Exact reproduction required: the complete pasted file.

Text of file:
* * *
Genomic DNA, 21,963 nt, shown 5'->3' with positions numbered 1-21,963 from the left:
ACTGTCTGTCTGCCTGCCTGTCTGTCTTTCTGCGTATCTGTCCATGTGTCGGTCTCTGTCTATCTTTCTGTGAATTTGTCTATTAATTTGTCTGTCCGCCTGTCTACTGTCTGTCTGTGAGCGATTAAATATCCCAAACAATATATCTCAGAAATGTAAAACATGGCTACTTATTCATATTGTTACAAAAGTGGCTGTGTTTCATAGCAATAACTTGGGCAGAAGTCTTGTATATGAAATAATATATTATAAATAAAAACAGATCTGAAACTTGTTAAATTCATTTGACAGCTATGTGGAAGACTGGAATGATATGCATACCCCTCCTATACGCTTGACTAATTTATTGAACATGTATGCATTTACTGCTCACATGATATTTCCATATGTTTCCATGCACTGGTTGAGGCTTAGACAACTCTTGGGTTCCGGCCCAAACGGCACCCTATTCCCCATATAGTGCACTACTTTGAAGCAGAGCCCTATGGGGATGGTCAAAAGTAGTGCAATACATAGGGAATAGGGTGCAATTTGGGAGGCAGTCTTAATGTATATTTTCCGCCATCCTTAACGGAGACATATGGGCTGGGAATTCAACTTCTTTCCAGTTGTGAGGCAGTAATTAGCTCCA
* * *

Genomic DNA, 21,963 nt, shown 5'->3' with positions numbered 1-21,963 from the left:
ACTGTCTGTCTGCCTGCCTGTCTGTCTTTCTGCGTATCTGTCCATGTGTCGGTCTCTGTCTATCTTTCTGTGAATTTGTCTATTAATTTGTCTGTCCGCCTGTCTACTGTCTGTCTGTGAGCGATTAAATATCCCAAACAATATATCTCAGAAATGTAAAACATGGCTACTTATTCATATTGTTACAAAAGTGGCTGTGTTTCATAGCAATAACTTGGGCAGAAGTCTTGTATATGAAATAATATATTATAAATAAAAACAGATCTGAAACTTGTTAAATTCATTTGACAGCTATGTGGAAGACTGGAATGATATGCATACCCCTCCTATACGCTTGACTAATTTATTGAACATGTATGCATTTACTGCTCACATGATATTTCCATATGTTTCCATGCACTGGTTGAGGCTTAGACAACTCTTGGGTTCCGGCCCAAACGGCACCCTATTCCCCATATAGTGCACTACTTTGAAGCAGAGCCCTATGGGGATGGTCAAAAGTAGTGCAATACATAGGGAATAGGGTGCAATTTGGGAGGCAGTCTTAATGTATATTTTCCGCCATCCTTAACGGAGACATATGGGCTGGGAATTCAACTTCTTTCCAGTTGTGAGGCAGTAATTAGCTCCA